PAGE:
Previous studies have demonstrated that ER stress may be a cause of apoptosis (6,1214); therefore, in order to examine whether ER stress serves a key role in CQ-induced apoptosis, 84 ER stress-associated genes were screened using a PCR Array (Table I). The results depicted in Fig. 3A demonstrated significant changes in the expression of numerous ER stress-associated genes. Compared with the control, the expression levels of HSPA5 (DNA damage inducible transcript 3 and heat shock protein family A (Hsp70) member 5) were verified to be significantly increased (Table II; P<0.05), and also demonstrated that the protein expression of CHOP and HSPA5 were significantly increased (Fig. 3B and C; P<0.05); therefore, CQ induced ER stress in QBC939 cells. Particularly, CHOP, as a downstream molecule, may serve a key role in the mechanism of CQ-induced apoptosis.

Table I.

84 ER stress-associated genes in PCR array.

Table I.

84 ER stress-associated genes in PCR array.


Table II.

Upregulated genes in the polymerase chain reaction array.

Table II.

Upregulated genes in the polymerase chain reaction array.


[i] CHOP, C/EDP homologous protein; EIF2AK3, eukaryotic translation initiation factor 2 α kinase 3; ERN1, endoplasmic reticulum to nucleus signaling 1; GADD34, growth arrest and DNA damage inducible 34; HSPA5, heat shock protein family A (Hsp70) member 5.

As an autophagy inhibitor, CQ can induce the accumulation of the autophagy substrate p62. Johnson et al demonstrated that ER stress can induce mTORC1-overactive cells to produce an autophagy-dependent death-inducing signal complex iDISC and promotes the establishment of such a death platform, a protein complex that binds to multiple proteins during apoptosis, by facilitating the binding between p62 and caspase-8 (10). In the present study, CQ promoted the accumulation of p62 protein and activation of caspase-8 in QBC939 cells (Fig. 3B and C; P<0.05); therefore, any interaction between these two factors was investigated. Immunoprecipitation experiments demonstrated that the binding of caspase-8 with p62 significantly increased following CQ treatment (Fig. 3D and E; P<0.05); therefore, it was considered that an autophagy-dependent apoptosis mechanism was involved in CQ-induced apoptosis.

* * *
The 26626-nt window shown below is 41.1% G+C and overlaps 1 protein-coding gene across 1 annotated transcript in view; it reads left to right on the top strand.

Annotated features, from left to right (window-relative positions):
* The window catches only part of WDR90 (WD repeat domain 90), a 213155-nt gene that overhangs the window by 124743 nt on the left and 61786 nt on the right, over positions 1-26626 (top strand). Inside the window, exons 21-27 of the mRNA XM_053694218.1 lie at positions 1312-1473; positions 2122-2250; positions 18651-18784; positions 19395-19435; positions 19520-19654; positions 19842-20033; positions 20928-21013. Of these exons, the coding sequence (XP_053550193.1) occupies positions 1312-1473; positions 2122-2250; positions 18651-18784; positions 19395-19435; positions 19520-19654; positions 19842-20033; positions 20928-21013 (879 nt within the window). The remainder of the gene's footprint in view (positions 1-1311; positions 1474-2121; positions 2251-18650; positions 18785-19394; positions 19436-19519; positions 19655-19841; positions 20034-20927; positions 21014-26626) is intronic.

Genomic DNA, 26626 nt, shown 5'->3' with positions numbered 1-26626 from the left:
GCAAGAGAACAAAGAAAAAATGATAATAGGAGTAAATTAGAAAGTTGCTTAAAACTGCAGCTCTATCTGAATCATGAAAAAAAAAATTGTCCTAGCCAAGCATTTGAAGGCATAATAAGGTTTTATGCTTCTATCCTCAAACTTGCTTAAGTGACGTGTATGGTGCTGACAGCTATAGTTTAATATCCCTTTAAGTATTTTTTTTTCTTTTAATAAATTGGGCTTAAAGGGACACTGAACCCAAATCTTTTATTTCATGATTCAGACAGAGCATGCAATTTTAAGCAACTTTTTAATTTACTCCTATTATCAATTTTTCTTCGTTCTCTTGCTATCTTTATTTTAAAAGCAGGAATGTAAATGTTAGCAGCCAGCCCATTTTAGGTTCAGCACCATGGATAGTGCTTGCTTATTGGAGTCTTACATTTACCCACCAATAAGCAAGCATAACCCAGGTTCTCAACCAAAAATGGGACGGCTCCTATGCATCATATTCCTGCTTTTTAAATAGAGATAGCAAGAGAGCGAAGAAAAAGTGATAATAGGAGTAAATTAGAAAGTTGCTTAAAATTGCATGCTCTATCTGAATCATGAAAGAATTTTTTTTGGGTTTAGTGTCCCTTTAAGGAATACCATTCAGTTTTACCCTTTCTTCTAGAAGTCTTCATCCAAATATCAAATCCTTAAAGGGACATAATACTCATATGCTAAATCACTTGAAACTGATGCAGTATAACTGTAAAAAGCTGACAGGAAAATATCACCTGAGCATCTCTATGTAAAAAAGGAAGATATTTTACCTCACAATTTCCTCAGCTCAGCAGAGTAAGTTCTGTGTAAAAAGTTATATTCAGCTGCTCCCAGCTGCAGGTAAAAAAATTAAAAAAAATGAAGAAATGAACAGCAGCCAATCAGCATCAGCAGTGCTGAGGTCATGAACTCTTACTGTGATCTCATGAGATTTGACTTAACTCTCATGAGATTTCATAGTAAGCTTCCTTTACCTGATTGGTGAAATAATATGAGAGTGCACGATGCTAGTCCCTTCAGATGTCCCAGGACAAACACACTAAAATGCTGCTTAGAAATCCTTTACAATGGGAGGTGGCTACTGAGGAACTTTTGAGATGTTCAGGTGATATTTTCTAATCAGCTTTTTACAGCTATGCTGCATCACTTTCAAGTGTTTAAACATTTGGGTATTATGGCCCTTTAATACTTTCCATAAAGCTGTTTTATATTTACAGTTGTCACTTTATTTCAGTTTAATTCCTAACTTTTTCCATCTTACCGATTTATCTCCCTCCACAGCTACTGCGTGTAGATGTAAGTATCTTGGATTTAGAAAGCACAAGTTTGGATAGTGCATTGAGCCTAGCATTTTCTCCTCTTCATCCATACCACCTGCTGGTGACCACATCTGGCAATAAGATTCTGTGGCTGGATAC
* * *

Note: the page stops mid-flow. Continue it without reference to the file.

Autophagy inhibitor CQ promotes the high expression of multiple death receptors downstream of CHOP

Previous studies demonstrated that CHOP, as a transcription factor, has the ability to bind to a variety of death receptor promoters, promoting their transcriptional expression (2224). In the present study, CQ induced ER stress in QBC939 cells and promoted the expression of CHOP at mRNA and protein levels (Figs. 3A and 4A; P<0.05). To determine whether the continuous activation of CHOP resulted in the expression of downstream death receptor genes, qPCR analysis of multiple death receptor genes downstream of CHOP was performed. As depicted in Fig. 4B, the gene level expression of DCR1, DCR2, DR3, DR4, DR5 and TNFR2 significantly increased during CQ treatment (P<0.05); however, there was no significant change in the gene expression of TRAIL and FAS. Therefore, CQ may initiate death receptor pathway-dependent apoptosis by inducing CHOP, a key molecule associated with ER stress.